All religion is essentially idolatry.
Apart from those few religions which started as conscious scams – Mormonism, Scientology – most begin when some well-meaning person has a sincere spiritual or moral insight, and tries to pass it on to others. But 99% of the human race are not in the market for sincere spiritual or moral insight. They just want something to bow down to.
Jesus tried telling people that the most important thing was being nice to each other; soon everyone was fetishizing the object used to execute him, and slaughtering each other to get possession of it. Muhammad tried to do the same; his followers now believe it’s their highest religious duty to travel to Mecca to kiss a piece of space rock in his honour.
The Sikh gurus, Nanak and his successors, realised this. They were a group of men who, influenced by the stringent theology of Islam, wanted to reform India’s religion of idolatrous practices and inspire a pure worship of God. To help spread their ideas and encourage their lasting adoption, they wrote them down in a book, the Granth.
Where did this get them? Their portraits, surrounded by haloes and spruced up with neon and laser lights, objects of veneration. The book, not widely read, understood and followed, but laid on a plush bed, attended by a lackey ritually whisking away insects with an ornate, ceremonial horsehair brush. Never mind the insects bothering the congregation, in a country where tens of thousands die of insect-borne diseases every year.
And do the followers of Sikhism behave measurably any better than those of the predecessor religions the gurus tried with best intentions to improve upon? Not that I can see. They venerate their holy book with just as much piety as their Hindu neighbours in Haryana venerate the Shiva lingam (or, to give it its technical name, a rock), then, with just as high a frequency, murder people for venerating the wrong thing.
These were some of the thoughts going through my head while I watched the live Sikh sermons broadcast on Punjabi TV at the house in Dhuri. Two days later, I was on a train to Amritsar, to visit the Harmandir Sahib, the Golden Temple, the focal point of the Sikh faith.
For convenience, I’d booked a room at a hotel just opposite the railway station, which turned out to be reasonably comfortable. After checking in, I went out for a walk, to get a feel for the place. That feel was “generic shit Indian city”. Perhaps the fact that the area around the station seems to be the auto mechanics’ workshop district didn’t help, but Amritsar was one of the dirtiest, most decrepit, noisy and generally unpleasant places I’ve visited so far. I’d been warned about this, and even the Rough Guide states that the only thing worth seeing here, its “one saving grace”, is the Golden Temple.
I found a place to have dinner which was clean and smart, although empty. The owner was a large, grizzled-looking Sikh. One of my habits for amusing myself is to imagine what people would have been like if they’d been born in the past (this worked particularly well to stave off boredom during the interminable nightly briefings with the Danish Battalion in Afghanistan, where I’d picture them all as Vikings). The restaurateur, I decided, wouldn’t have looked out of placing smashing British skulls together at Ferozeshah. “Bhir nahee hai?” (not busy?), I commented, more to consolidate the recently-learned word “bhir” in my memory, than because I especially wanted to discuss it. At first he thought I was asking for beer, then understood, laughed, and explained there was a festival on. Later, when some more customers came in, he talked to them, pointed at me, said “bhir nahee hai!” and laughed raucously again. I suppose I’m lucky he found me amusing rather than offensive.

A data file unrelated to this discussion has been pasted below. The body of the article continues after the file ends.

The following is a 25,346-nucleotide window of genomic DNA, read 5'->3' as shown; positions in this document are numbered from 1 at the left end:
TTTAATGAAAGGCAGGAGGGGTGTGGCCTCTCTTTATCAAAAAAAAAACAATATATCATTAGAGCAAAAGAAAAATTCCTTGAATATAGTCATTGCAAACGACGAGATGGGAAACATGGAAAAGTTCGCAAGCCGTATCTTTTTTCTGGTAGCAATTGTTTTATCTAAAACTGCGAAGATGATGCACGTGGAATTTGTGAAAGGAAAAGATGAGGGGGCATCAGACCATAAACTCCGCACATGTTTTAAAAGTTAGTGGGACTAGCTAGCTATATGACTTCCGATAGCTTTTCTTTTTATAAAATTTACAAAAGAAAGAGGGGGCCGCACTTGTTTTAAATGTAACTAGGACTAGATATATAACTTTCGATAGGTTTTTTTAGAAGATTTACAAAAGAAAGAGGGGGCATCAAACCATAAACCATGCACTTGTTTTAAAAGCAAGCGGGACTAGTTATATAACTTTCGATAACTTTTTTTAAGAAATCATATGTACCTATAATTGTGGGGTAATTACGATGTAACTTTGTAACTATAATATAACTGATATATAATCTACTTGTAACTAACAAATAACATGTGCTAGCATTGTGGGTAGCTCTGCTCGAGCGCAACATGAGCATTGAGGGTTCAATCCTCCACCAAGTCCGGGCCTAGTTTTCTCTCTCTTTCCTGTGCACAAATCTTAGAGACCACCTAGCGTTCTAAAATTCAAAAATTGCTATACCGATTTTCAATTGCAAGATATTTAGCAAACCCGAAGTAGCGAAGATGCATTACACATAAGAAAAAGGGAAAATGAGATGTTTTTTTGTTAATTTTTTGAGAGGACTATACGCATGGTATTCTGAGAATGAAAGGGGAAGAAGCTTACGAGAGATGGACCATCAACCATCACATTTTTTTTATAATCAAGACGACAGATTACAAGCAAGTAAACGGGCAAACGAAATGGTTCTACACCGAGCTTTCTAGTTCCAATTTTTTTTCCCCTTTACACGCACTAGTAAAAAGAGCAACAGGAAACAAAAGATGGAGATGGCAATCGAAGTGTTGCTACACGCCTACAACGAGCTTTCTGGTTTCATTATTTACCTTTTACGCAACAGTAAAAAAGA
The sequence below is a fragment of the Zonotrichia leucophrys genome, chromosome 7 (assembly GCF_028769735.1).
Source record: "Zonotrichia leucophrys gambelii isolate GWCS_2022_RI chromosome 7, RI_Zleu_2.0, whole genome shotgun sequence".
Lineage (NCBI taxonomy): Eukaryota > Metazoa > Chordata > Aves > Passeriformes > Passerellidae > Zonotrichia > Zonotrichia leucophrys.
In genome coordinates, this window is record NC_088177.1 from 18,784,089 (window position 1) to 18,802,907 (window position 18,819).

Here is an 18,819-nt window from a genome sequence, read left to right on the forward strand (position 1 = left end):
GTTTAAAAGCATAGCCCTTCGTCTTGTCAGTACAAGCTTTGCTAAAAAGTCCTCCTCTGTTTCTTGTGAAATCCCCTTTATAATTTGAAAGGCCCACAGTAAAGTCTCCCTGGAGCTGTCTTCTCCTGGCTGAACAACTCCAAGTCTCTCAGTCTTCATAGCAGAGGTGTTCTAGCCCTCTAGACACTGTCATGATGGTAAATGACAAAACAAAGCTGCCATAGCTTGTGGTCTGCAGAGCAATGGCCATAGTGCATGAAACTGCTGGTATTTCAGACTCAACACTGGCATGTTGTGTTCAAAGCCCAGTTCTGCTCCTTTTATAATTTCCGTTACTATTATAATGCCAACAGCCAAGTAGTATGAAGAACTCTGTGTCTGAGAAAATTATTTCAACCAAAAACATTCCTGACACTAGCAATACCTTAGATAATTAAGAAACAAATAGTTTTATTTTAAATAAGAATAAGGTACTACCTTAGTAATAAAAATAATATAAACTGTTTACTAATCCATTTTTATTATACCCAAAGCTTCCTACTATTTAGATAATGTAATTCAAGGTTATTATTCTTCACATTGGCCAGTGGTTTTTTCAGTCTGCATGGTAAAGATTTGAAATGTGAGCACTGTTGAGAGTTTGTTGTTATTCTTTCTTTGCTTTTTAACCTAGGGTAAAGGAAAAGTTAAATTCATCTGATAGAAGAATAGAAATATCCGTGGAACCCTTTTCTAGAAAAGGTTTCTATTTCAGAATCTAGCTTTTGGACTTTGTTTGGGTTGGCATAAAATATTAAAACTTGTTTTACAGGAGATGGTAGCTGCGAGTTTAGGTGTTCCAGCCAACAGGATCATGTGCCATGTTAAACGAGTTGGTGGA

The next morning in the hotel, I had breakfast with Toni and Felipe, from Spain, and Alain, from France. We had spotted each other heading to the hotel cafe, and instantly formed a little European clique, which, according to Felipe, was missing only a German to tell us what we could and couldn’t do. We shared stories about the insanity of India. I mentioned that, though I was used to taking off my shoes to enter mosques, mandirs and gurdwaras, it had still surprised me being required to do the same to go into the C of E church in Shimla. Felipe said he could understand the shoe removing thing, because the street outside isn’t clean. Alain replied, “oui, but I sink ze temple is not so clean also, unh?”
Listen up, India: when a Frenchman is contemptuous of your hygiene standards, it’s time to sort your shit out. Literally.
Alain was leaving that day, so Felipe, Toni and I went off to visit the Golden Temple together. The complex is undeniably beautiful, as well as clean, tidy and serene, especially compared to the noise and dirt outside. I decided to ask someone to take a photo of the three of us. Felipe commented, “you have to find someone who won’t steal your camera. And who can take a good photograph.” I managed the first, but not the second. This is us, with not much of a view of the temple, although a very good view of a semi-naked Sikh bathing in the Pool of Nectar.
All around the complex, copies of the Granth (or to give it its full, personified and beatified title, the Guru Granth Sahib) sit resplendently on plinths, covered with jewel-encrusted, gold-embroidered, fine silks. In various alcoves, old bearded men read from it, giving complete cyclical recitations in shifts. It’s not clear what this is meant to achieve: it’s not as if anyone is sitting there listening to the whole thing, like a 24 marathon. Besides, they do it so quietly that even sitting immediately in front of them, you can’t hear a word. Some of them are behind glass windows, without even an opening or grill for sound to pass through. But then, no-one’s stopping to try to listen (except for me), they’re just bowing and touching their head to the windowsill before moving on.
One of these worship booths is called the “68 Shrines”, as the fifth Sikh Guru, Arjan, declared that a visit here was worth the same, spiritually, as visiting all 68 of the holiest Hindu shrines in India. Is any more convincing proof required that Sikhism, even before its later Gurus had been born, had descended back into the same pattern of idolatry that Nanak had tried to escape from? (Of course, Arjan was trivially correct: both have a spiritual worth of zero.)